Protect the clumsy and hide the secrets

in Contributors/Real Estate by

By Will McCullough
A few days ago, I was previewing a home with another agent. (I won’t give her name.  I’ll just say that she’s one of the two people in the picture that accompanies this column and, chivalrously, leave it at that.) It had rained the night before and, as she stepped out onto the property’s dock, she slipped and fell on the wet wood leaving her with a head to toe series of bruises. In fairness, I should mention that the unnamed person in question could likely find a way to fall during a laying down contest, but the fact remains that the entrance to this dock was at a very steep angle and it would be easy for anyone, not just a gravity-challenged person, to fall and get hurt. A little “no-skid” in an area that obviously needed it could be the difference between selling a home and getting sued.
Here’s my point: We live in a litigious society and, if you’re inviting complete strangers to come in and tour your home, it is in you best interest to take a good look at it in advance from a safety perspective. In addition, it may be wise to take a few minutes and ensure that items of an overly personal nature disappear during showings. So, based on personal experiences, below please find some home staging advice that goes beyond all the standard “put out fresh flowers”, “hide family pictures” and “get a new welcome mat” guidance.
Some people are accident prone: It’s also a fact that some of those clumsy folks are going to eventually tour your home. Before you put your home on the market, take some time to tour your property constantly asking yourself the question “How would a clumsy person injure/kill themselves here?” Fix those loose steps and railings, cover those open outlets and lay down a bit of no-skid.
Some people bring kids:  As agents, we all do our best to watch over our buyer’s kids while showing a home.  The parents, obviously, do the same. But accidents can and do happen and it may be a good idea to consider stowing poisons, knives and scissors if you are opening up your home for others to tour in your absence.
Some people are stupid: OK, in this case I’m referencing the sellers. Let me start by saying I personally have no problem with guns. I grew up hunting, was a Marine for 10 years and I’m completely comfortable stating that Deena and I both have concealed carry permits. So here’s the little bit of staging advice I would have believed unnecessary earlier in my real estate career.  If you own a gun, do not leave it loaded and laying around during a scheduled showing. Three times in my career, I’ve come across a loaded gun in plain sight during a showing. One on a bed stand, one leaned against a wall and one, yes believe it or not, lying in the middle of a kitchen island. Trust me, I’m all for the Second Amendment, but if you’re inviting strangers to come in and tour your home, make it disappear behind lock and key.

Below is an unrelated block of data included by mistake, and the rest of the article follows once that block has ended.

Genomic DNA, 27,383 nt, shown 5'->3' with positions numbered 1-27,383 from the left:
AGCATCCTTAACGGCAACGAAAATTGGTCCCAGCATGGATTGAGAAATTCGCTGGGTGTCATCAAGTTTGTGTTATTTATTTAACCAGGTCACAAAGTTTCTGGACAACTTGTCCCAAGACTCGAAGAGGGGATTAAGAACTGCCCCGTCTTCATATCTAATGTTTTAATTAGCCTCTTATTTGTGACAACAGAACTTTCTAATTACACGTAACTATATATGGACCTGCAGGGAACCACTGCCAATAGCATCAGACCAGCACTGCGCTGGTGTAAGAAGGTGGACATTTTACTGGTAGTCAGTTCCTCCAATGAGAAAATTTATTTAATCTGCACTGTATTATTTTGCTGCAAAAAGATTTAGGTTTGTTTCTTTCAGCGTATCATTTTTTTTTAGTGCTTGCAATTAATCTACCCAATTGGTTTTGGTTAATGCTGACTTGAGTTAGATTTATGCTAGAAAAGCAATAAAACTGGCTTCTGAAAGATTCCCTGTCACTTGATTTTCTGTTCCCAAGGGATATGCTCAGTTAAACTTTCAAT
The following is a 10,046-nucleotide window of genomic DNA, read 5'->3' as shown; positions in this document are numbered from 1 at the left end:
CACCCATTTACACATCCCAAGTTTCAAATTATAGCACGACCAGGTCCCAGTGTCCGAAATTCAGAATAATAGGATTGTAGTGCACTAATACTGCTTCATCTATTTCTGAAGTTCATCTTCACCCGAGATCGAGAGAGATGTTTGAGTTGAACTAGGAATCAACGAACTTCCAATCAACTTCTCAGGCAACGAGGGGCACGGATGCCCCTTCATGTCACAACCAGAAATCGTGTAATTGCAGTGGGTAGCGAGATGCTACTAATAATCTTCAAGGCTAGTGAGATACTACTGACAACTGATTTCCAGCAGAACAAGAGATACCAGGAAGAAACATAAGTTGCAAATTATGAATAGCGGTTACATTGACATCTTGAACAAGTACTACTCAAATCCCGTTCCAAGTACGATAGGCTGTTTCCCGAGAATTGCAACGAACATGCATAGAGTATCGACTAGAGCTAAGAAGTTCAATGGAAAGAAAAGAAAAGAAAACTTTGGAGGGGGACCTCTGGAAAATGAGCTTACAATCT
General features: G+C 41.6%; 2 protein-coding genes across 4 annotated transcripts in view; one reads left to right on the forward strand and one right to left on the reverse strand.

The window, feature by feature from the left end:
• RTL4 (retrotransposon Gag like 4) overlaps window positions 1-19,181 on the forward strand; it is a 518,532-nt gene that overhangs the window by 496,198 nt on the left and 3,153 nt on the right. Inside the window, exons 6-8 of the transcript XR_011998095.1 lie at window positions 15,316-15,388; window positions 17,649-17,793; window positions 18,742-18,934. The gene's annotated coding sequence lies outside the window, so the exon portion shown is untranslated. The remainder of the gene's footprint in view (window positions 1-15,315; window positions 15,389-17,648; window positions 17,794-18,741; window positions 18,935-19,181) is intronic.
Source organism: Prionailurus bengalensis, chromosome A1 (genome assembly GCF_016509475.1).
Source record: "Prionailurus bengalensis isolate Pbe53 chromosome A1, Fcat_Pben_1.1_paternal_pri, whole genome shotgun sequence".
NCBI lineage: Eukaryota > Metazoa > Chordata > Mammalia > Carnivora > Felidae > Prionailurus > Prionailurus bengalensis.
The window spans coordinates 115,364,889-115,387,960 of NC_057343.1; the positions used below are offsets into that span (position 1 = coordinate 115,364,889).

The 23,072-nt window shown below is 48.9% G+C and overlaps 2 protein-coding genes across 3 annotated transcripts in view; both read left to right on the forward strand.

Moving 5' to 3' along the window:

Some people are thieves:  As individual agents, we often show property to groups of people. The happy potential buying couple is often accompanied by their parents and friends. We all honestly try our absolute best to keep everyone with us as we focus on showing your home but it is often inevitable that individuals will linger and split off in different directions. If it’s valuable to you, it’s probably valuable to someone else.  Make it vanish in advance before you discover, months later, that it’s vanished permanently. This also includes prescription drugs.
Some pets eat people: OK, that’s probably not true but some people think it is. Potential buyers want to see every inch of your property if they are seriously considering it and many will not tour the back yard or garage despite your advance assurances that your dog is “friendly.” I love pets too, but if at all possible, make them go before you show.  Keep in mind that you want them to write an offer and I have had buyers refuse to get out of the car for fear that “Cujo” was going to pin them down by the jugular the moment we got out.
Some people have secrets:  And you might be one of them. So before you allow your home to be shown, please ensure that your collection of porn and/or illegal drugs disappears. Buyers want to look in closets to determine if their stuff will fit and your alphabetized collection of freaky DVDs will be in plain sight when they open the door (true story). Buyers will also want to tour every inch of your 5 acre parcel to ensure that you are not growing cannabis on the grounds when they find your baggies on the vanity filled with it but they may be hesitant to do so because you are also “breeding pit bulls” on the property (yep, another true story).
So in closing, if you’re looking to sell your home in a competitive market, be sure to focus on the curb appeal and hide pictures and clutter. Oh, and the porn, drugs, valuables, rabid critters and dangerous stuff too.

Will and Deena McCullough of Lowcountry Real Estate can be reached directly at 843-441-8286 or via email at RealEstate@BeaufortSC.net.